Michael Kinsley recently defined “spin” as a “description of reality that suits your purposes. Whether it resembles the reality we all share is an issue that doesn’t even arise.”
As the Bush Administration proposes to further relax the rules restricting concentration of media ownership, it seems fair to look at the current performance of the conglomerates that increasingly decide what Americans should know.
Case in point: the BBC has reported that the “rescue” of Private Jessica Lynch was “one of the most stunning pieces of news management ever conceived.” According to the BBC, Pvt. Lynch did not have stab and bullet wounds, as widely reported. She had a broken arm, broken thigh and dislocated ankle, from an automobile accident. The special forces filmed “rescuing” her “knew that the Iraqi military had fled a day before they swooped on the hospital,” they fired blanks, not bullets, and made sounds of explosions for benefit of the cameras that accompanied them on the “daring rescue.” And, according to the BBC, there was “one more twist.” Two days before the rescue squad arrived, the doctor who treated Lynch had arranged to deliver her to the Americans in an ambulance. But as the ambulance approached a checkpoint, “American troops opened fire, forcing it to flee back to the hospital. The Americans had almost killed their prize catch.”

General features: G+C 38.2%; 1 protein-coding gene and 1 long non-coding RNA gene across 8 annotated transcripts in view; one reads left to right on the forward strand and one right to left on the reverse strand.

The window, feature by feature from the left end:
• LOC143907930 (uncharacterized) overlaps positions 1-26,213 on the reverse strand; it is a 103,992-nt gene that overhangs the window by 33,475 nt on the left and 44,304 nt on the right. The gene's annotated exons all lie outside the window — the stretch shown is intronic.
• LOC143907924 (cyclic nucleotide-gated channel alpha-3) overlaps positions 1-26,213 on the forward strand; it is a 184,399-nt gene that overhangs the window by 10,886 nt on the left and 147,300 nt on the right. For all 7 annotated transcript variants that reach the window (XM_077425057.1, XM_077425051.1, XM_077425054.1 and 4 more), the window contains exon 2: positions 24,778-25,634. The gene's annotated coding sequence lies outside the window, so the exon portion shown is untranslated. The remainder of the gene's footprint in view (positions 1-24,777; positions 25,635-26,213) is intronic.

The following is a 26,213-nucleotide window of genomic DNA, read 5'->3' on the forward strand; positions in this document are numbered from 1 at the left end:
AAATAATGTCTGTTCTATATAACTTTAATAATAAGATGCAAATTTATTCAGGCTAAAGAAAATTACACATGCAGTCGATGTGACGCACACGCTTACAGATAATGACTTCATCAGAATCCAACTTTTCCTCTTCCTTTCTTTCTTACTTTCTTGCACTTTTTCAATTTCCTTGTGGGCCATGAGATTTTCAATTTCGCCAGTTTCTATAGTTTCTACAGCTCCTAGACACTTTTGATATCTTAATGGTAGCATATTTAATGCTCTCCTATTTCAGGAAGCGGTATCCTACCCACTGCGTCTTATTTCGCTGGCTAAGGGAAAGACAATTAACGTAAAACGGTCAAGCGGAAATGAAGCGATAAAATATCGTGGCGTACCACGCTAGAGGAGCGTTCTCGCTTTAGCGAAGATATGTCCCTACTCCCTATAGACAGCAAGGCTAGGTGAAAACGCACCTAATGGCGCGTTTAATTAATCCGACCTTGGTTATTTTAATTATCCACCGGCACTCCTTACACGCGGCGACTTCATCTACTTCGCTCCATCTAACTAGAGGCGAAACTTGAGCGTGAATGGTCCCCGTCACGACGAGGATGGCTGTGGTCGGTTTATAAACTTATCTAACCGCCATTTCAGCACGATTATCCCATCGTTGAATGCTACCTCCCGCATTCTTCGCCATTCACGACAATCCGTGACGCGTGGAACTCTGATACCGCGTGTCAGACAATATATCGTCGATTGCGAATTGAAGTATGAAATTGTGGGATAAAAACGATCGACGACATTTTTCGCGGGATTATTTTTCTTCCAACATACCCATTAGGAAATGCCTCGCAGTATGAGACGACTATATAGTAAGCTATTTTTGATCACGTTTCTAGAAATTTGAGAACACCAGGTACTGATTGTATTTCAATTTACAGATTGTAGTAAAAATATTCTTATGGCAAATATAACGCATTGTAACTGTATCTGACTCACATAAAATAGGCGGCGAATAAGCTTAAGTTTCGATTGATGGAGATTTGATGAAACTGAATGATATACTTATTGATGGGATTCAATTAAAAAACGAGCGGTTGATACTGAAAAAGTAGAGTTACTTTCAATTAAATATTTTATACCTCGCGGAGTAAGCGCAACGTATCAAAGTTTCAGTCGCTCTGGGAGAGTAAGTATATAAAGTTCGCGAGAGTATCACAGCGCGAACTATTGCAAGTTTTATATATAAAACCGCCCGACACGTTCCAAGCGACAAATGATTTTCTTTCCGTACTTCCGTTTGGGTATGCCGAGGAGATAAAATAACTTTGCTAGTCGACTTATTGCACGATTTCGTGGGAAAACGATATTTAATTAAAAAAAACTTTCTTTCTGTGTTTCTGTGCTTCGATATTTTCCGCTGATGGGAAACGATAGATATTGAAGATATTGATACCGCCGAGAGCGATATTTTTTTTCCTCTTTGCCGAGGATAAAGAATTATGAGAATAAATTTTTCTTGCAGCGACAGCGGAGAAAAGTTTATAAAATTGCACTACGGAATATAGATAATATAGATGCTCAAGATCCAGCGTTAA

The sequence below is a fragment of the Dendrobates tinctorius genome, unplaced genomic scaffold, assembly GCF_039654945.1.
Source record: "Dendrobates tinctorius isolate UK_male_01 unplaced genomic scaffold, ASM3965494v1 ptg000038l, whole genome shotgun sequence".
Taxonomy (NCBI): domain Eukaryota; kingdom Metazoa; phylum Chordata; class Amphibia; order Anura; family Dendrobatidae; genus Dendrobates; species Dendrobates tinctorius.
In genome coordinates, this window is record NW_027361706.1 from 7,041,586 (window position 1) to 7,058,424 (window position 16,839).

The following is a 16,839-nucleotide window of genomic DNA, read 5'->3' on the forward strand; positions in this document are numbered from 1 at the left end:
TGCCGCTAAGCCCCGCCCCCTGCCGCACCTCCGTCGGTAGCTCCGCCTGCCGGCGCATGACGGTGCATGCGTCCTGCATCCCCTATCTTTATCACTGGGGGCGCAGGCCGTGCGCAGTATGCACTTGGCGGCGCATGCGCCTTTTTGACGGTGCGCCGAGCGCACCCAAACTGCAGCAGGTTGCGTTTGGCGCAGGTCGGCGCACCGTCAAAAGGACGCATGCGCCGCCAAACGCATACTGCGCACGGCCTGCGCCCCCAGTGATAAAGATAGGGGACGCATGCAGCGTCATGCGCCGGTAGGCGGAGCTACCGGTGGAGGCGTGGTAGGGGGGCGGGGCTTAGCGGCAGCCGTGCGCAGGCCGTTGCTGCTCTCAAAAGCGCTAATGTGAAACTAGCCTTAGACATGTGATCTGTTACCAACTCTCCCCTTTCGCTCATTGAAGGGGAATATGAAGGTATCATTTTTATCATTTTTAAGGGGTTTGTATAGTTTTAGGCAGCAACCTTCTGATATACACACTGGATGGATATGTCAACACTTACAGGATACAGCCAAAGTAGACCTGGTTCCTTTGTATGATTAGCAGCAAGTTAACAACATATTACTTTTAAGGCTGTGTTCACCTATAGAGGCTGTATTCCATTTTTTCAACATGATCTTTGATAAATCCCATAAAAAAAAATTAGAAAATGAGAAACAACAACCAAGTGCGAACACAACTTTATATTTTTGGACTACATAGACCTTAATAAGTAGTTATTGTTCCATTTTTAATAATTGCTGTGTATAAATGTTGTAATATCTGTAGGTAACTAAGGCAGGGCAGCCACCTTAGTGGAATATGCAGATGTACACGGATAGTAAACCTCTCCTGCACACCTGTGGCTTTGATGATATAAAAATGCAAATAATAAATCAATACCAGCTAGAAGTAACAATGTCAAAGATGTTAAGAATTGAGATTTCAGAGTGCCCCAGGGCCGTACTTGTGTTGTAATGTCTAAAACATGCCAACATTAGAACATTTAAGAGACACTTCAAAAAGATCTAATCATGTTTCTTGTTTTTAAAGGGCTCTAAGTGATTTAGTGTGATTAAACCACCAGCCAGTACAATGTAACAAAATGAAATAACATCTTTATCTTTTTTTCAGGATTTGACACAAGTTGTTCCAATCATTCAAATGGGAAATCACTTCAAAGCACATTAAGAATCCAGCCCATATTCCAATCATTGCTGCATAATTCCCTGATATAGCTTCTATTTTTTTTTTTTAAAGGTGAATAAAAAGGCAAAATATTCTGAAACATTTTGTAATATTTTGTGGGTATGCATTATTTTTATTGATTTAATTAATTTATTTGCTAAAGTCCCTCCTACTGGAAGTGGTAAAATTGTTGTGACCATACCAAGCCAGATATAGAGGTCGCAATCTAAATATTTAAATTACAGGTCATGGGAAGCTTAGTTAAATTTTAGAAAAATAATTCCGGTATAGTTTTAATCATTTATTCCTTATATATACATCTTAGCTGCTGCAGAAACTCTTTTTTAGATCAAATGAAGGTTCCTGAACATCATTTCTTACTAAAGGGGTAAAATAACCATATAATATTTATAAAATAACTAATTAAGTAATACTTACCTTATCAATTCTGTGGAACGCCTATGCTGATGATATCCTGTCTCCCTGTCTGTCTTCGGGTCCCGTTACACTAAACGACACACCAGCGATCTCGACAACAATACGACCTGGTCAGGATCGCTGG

When Lynch’s mother was asked to comment, she said the Army had told the family not to discuss the rescue.
The Pentagon, of course, disputes the BBC’s story.
I don’t know who is telling the truth, but I do know that the accusation is news and we haven’t seen it in the U.S. In fact, our homegrown media has given this administration a pass on a whole number of issues.
There was plenty of fanfare when the President signed the tax cut bill, but where were the cameras when he signed a bill increasing the federal debt limit by nearly a trillion dollars?
Where were the front page stories when the Administration suppressed a Treasury Department report that the United States will face a future of “chronic federal budget deficits totaling at least 44 trillion dollars?’
When President Bush announced, two weeks after the fall of Baghdad, that “life is returning to normal” why weren’t reporters asking him if widespread looting, lack of water and electricity, and streets filled with garbage were “normal”?
Before the war, the media extensively reported Administration assurances that it had incontrovertible evidence that Iraq possessed weapons of mass destruction. Why aren’t reporters asking hard questions now that we know (whatever Iraqi weapons may eventually be found) no such proof existed? Why haven’t they followed up on numerous stories from overseas media, ostensibly leaked by members of the American CIA, detailing how that “proof” was fabricated? True or false, surely these are allegations that responsible media outlets should investigate.
The First Amendment protects freedom of the press because the press is supposed to be the eyes and ears of the people. The Founders didn’t envision a time when media was just another business cozying up to government—a business that is cheaper to run if it’s a monopoly; cheaper too if you don’t pay for independent reporting.